Otherwise, chalk a small one up for the brat who chews, and file this away under "arrestingly average." 1980 was the year the percentages came back in the guise of melodrama: in other words, it was baseball at its finest.

 

 

(Wilfrid Sheed, author and reviewer, made the above comments in the Nov. 15 issue of the Nation.)

Fat City:  Phillies’ Series haul a record

 

By the Associated Press

 

NEW YORK  The world champion Phillies and American League champion Kansas City Royals each earned record World Series shares, according to figures released by commissioner Bowie Kuhn yesterday.

 

Each full share for a member of the Phillies was worth $34,693.18, breaking the record of $31,236.99 earned by the New York Yankees in 1978.

 

The Royals, who lost the Series in six games to Philadelphia, came away with $32,211.95.

 

The 1980 shares compare to the $28,236.87 that went to each member of the winning Pittsburgh Pirates after the 1979 World Series, and $22,113.94 that went to each member of the losing Baltimore Orioles. 

 

The Phillies voted 33 full shares three half shares, a one-quarter share of $8,673.29 to rookie Marty Bystrom, who won five games in September, and a one-eighth share of $4,336.65 to reliever Sparky Lyle.

 

Other Phillies personnel receiving full shares were trainer Don Seger, assistant trainer Jeff Cooper, clubhouse and equipment manager Kenny Bush Sr., his assistant, Pete Cera; and stretch and flexibility instructor Gus Hoefling. Hank King, batting practice pitcher, received $8,673.29; Gary Watts, Pete Murphy and Mark Andersen, bat boys, $4,000 each; Kenny Bush Jr., bat boy, $2,000, and Kevin Kaufman, clubhouse assistant, $2,000.

 

The Royals voted 26 full shares and a three-quarter share of $24,158.96 to infielder Jerry Terrell. Pitchers Steve Busby, Gary Christenson and Jeff Twitty and outfielder Rusty Torres received half cuts worth $16,105.97 each. Outfielder Steve Braun got a one-third share of $10,7371.31. Outfielder Jose Cardenal received a one-sixth share of $5,368 66.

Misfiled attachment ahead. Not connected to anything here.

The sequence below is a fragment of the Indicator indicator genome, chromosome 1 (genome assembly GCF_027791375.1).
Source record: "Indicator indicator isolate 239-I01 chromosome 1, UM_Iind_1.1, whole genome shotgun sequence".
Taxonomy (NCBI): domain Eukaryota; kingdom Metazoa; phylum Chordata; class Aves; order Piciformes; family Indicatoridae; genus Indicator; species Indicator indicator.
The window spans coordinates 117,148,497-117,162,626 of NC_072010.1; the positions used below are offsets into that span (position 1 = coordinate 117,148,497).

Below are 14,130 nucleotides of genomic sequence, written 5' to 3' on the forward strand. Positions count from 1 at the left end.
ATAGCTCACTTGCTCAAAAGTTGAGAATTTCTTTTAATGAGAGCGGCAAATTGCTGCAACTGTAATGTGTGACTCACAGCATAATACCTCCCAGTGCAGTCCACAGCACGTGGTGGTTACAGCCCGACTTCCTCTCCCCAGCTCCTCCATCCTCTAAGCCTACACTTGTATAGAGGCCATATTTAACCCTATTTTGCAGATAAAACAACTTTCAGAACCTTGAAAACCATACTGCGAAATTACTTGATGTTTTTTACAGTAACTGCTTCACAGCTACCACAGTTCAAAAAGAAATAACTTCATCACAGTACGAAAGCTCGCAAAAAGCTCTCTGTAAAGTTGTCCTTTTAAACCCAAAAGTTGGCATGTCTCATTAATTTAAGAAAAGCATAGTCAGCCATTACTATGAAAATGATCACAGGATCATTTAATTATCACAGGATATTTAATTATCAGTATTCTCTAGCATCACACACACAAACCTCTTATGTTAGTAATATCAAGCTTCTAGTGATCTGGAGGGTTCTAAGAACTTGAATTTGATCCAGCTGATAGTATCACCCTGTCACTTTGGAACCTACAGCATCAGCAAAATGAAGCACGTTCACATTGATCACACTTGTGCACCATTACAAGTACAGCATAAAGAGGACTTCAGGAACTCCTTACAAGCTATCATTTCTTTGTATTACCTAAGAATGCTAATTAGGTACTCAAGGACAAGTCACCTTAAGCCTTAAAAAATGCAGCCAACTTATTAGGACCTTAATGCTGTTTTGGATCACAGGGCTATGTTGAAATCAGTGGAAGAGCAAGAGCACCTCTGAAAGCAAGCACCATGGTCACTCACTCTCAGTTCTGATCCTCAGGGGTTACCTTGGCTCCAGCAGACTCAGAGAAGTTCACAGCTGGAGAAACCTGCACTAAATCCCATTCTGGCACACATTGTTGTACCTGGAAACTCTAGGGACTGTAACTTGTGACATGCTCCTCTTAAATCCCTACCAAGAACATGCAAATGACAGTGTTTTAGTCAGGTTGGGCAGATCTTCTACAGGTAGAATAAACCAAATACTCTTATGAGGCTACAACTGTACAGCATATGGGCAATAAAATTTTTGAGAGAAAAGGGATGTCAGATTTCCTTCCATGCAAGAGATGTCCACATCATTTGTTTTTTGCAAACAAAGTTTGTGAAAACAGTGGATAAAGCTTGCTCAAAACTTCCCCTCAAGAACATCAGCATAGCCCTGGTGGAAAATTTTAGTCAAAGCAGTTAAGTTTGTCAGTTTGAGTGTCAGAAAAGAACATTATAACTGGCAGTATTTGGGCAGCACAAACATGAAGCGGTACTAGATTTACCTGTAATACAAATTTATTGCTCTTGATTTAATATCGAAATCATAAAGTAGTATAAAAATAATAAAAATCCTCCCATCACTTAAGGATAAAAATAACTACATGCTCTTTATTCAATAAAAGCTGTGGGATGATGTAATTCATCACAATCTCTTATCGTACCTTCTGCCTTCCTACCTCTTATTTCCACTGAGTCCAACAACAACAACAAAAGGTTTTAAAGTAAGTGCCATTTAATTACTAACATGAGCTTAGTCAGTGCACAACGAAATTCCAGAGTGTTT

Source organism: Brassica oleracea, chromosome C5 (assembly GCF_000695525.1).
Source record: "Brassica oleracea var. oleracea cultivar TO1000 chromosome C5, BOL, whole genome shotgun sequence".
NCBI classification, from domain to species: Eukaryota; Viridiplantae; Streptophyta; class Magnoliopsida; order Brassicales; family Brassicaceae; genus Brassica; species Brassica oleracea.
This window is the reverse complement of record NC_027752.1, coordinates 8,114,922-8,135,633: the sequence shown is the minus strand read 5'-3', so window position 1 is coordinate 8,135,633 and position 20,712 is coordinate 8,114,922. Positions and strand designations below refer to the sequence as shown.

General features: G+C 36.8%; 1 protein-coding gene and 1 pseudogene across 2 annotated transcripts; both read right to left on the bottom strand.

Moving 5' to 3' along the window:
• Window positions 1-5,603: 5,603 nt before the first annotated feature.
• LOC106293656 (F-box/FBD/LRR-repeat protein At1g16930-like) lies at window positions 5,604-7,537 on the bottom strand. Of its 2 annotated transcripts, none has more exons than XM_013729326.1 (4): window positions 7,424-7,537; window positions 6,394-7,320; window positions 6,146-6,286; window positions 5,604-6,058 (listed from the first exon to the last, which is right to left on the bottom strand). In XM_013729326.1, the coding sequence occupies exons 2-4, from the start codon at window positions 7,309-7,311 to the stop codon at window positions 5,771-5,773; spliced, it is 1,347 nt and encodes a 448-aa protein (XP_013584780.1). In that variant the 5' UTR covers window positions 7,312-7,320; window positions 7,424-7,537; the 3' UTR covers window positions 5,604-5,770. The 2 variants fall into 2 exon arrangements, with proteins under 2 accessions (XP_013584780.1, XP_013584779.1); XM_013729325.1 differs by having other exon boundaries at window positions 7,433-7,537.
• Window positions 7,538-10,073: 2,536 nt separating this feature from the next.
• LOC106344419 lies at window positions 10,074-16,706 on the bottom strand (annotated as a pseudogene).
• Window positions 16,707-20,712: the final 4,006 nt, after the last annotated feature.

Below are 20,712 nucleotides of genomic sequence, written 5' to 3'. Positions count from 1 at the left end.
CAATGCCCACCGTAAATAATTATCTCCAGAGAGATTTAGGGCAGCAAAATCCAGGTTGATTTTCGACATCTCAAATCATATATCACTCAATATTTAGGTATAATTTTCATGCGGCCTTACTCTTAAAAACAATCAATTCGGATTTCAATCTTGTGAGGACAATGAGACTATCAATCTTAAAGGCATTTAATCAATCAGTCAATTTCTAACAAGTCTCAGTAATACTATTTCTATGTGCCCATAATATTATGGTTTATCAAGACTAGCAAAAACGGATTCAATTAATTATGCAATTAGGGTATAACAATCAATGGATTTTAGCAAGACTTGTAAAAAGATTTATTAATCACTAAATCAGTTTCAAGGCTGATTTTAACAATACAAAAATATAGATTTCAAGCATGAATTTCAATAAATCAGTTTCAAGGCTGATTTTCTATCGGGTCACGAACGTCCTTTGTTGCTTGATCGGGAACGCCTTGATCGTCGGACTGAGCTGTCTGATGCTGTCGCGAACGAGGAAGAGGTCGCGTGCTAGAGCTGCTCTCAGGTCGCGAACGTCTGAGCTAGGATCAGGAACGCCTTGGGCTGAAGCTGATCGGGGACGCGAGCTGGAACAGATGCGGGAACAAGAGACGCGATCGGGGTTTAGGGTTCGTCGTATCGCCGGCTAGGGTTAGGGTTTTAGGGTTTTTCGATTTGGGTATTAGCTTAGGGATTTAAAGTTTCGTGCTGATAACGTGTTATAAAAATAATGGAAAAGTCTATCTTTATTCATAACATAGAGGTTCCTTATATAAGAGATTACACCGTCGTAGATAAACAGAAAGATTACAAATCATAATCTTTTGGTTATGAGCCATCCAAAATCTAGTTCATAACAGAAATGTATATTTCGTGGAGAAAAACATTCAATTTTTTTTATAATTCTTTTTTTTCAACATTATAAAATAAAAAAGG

Houston's National League West winners earned $13,465.29 for a full share, a sum no World Series champion received until 1969. The New York Yankees, winners of the American League East, divided 30 full shares of $12,570.59 apiece.

 

 

All 12 first-division teams shared in the players' pool. The Baltimore Orioles received $2,668.71, the Los Angeles Dodgers got $2,275.21, the Montreal Expos $2,405.23 and the Oakland A's $2,746.99 for their second-place division finishes.  A full third-place share was worth $628.38 for each Cincinnati Red, $619.60 for each Milwaukee Brewer $759.52 for each Minnesota Twin and $663.02 for each Pittsburgh Pirate.

Series II

 

 

The Phillies and Royals are back at it again, but this time there will be no hits, catches, throws or errors. That's because the Royals and Phils are taking each other on in video-land – the "Family Feud" television game show, to be exact. Phillies Larry Bowa, Garry Maddox, Mike Schmidt, Del Unser and Dick Ruthven are taping the syndicated game show today in Los Angeles. Opposing them will be Kansas City's "family" of Hal McRae, Willie Wilson, Paul Splittorff, Dennis Leonard and Dan Quisenberry. Watch for the play-byplay sometime after Jan. 1 on CBS, Channel 10 

Smith on Topps’ Rookie All-Stars

 

Compiled by The Inquirer Staff

 

NEW YORK – Phillies outfielder Lonnie Smith was one of only three National League players to be named yesterday to the 22d Topps Rookie All-Star squad.

 

Seven American League rookies were selected by major league players, managers and coaches.

 

Smith joined first baseman Rich Murray of the San Francisco Giants and shortstop Ron Oester of the Cincinnati Reds in the NL group.

 

The rest of the team is composed of second baseman Damaso Garcia of the Toronto Blue Jays, third baseman Glenn Hoffman of the Boston Red Sox, outfielders Joe Charboneau of the Cleveland Indians and Rick Peters of the Detroit Tigers, catcher Don Graham of the Baltimore Orioles and pitchers Britt Burns of the Chicago White Sox and Doug Corbett of the Minnesota Twins.

 

 

Charboneau led in the balloting with 673 votes. He was followed by Oester with 542 and Hoffman with 490.